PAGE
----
A study released just yesterday has placed the blame of rising health care costs in America on our ever-expanding waistlines. That’s right folks, obesity is to blame.
The study, done by Health Affairs, found that medical care spending for an obese person is about $1,400 more than it is for a non-obese individual per year.
American health care spending for obesity-related issues pushed over $140 billion, double the amount it was just ten years ago.
Even worse, taxpayers have paid for more than half of that massive figure. Over 9 percent of all health care spending is now obesity-related, compared with about 6.5 percent in 1998.
The researchers presented the study during “Weight of the Nation,” a CDC-sponsored event that tackled ways to reduce obesity. From the presentation:
“Obesity is the single biggest reason for the increase in health care costs,” says Eric Finkelstein, a health economist with RTI and lead researcher on the new study. “If you really want to rein in health care dollars, you have to get people dieting, exercising and living a healthier lifestyle. Otherwise somebody is going to be paying for treating these weight-related illnesses.”
With the Obama administration attempting to push health care reform that many are already skeptical of, this discovery cannot be good. I think we all understand that someone is going to have to pay for universal health care if it becomes a reality, and that someone is us, the American taxpayer.
If people recognize that they’re having to pay higher taxes to help a stranger’s obesity-related health issues (which there is a good chance of, considering over 34 percent(!) of adults are obese), couldn’t they reasonably be upset?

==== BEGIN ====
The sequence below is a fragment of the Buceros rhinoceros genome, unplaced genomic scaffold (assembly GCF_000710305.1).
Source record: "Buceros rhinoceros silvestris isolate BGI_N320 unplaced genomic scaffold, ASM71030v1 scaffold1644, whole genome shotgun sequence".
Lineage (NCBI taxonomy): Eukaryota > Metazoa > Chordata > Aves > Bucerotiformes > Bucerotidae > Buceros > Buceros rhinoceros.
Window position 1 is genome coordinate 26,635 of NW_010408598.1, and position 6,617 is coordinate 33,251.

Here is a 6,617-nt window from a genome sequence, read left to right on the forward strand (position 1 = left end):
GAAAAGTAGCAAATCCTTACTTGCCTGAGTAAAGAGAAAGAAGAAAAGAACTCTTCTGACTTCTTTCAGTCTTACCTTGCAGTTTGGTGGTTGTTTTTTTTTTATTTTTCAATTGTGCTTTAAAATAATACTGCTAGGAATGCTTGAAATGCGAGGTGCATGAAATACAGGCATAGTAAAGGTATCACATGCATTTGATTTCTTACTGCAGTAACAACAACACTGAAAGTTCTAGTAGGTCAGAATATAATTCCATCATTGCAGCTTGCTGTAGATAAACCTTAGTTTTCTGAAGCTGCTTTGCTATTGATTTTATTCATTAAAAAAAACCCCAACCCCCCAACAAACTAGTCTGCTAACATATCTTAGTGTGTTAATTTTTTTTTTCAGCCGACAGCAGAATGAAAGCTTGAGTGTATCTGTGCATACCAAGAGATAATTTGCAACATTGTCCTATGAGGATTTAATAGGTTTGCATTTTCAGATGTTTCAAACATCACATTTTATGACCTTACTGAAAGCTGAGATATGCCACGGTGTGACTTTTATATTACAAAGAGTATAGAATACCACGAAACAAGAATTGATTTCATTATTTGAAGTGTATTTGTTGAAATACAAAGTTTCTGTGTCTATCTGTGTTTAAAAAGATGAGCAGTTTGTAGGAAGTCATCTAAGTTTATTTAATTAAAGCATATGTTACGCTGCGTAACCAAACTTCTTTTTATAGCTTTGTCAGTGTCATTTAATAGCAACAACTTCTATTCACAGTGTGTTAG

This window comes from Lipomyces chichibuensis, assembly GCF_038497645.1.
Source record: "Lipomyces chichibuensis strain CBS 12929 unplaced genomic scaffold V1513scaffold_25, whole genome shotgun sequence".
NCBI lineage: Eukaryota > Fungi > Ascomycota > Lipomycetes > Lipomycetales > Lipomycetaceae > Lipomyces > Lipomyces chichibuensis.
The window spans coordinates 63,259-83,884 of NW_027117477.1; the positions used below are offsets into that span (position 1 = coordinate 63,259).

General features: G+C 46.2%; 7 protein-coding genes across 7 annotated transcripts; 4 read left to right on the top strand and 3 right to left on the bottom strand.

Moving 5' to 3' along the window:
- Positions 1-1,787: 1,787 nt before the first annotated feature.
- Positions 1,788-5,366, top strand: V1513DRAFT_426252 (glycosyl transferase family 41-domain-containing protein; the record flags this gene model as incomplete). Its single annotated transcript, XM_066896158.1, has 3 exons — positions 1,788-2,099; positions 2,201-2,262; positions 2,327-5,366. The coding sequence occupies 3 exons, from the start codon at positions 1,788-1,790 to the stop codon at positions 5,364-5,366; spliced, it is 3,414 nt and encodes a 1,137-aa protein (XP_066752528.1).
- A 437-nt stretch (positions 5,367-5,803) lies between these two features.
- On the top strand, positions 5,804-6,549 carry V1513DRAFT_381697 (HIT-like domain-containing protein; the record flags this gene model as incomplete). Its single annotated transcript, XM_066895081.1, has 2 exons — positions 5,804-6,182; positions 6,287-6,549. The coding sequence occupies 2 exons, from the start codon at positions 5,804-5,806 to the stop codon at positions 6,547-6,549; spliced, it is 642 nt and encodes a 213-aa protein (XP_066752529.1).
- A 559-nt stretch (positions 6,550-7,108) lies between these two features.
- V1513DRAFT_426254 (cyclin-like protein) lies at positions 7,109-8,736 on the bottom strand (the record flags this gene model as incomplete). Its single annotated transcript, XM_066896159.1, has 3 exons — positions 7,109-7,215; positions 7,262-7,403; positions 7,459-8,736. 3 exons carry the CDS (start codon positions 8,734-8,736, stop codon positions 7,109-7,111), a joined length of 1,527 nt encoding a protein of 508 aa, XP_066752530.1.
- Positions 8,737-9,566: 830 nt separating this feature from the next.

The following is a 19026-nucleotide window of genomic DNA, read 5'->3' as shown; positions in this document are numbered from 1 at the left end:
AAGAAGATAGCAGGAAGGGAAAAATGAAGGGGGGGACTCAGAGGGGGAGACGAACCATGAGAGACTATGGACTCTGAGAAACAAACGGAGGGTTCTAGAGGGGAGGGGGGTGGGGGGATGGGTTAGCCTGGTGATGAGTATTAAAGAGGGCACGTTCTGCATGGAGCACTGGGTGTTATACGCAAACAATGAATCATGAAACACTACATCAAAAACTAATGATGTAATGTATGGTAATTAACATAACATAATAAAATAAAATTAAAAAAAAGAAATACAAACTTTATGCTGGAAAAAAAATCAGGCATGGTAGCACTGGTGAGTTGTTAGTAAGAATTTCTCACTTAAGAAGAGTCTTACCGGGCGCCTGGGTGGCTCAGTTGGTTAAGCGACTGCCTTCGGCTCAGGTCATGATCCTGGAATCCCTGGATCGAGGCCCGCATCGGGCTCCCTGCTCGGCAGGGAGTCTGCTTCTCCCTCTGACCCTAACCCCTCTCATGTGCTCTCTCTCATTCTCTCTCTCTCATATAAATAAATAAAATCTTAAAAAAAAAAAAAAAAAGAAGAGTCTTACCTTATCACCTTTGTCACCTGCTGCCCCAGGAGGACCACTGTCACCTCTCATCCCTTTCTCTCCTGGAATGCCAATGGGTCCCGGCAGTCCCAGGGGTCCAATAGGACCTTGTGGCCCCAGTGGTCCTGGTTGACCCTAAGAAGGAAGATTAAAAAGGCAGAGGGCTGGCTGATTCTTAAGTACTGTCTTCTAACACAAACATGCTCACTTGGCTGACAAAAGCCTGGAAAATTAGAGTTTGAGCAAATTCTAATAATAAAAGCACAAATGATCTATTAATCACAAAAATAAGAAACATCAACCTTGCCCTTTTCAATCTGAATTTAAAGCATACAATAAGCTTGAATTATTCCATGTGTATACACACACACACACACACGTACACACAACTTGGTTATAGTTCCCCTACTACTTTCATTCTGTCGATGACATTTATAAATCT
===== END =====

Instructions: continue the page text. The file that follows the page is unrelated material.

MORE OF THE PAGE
Maybe. But there are rumblings of possible alternatives to this development – tough taxes on high-calorie, non-healthy foods.
That brings us to another study/panel from the Urban Institute, which wants to take a page out of the anti-Tobacco movement by pushing high taxes onto fattening foods.
The taxes would probably be something like a excise tax, with the money collected going right back to health care operations to combat the problems the tax itself is trying to combat. The re-labeling that would have to be done might be a bit tricky so we all know what products are or are not healthy/taxed, but other countries have had some success with similar programs and the positive outcomes could be substantial, according to the LA Times:
And here’s the payoff: Conservatively estimated, a 10% tax levied on foods that would be defined as “less healthy” by a national standard adopted recently in Great Britain could yield $240 billion in its first five years and $522 billion over 10 years of implementation — if it were to begin in October 2010. If lawmakers instituted a program of tax subsidies to encourage the purchase of fresh and processed fruits and vegetables, the added revenue would still be $356 billion over 10 years.
It’s clear that obesity has become a major problem in the United States, but fortunately it seems to be one that people are waking up to and at least attempting to tackle. The question remains is whether, given the large number of obese people in the country, how much of a stir will these new tax proposals cause and will it be hard to gain enough popular support to get them through congress? Also, does everyone think this is fair and that obesity-causing foods should be held to the same standard as tobacco?
For more, check the full study at Health Affairs web site.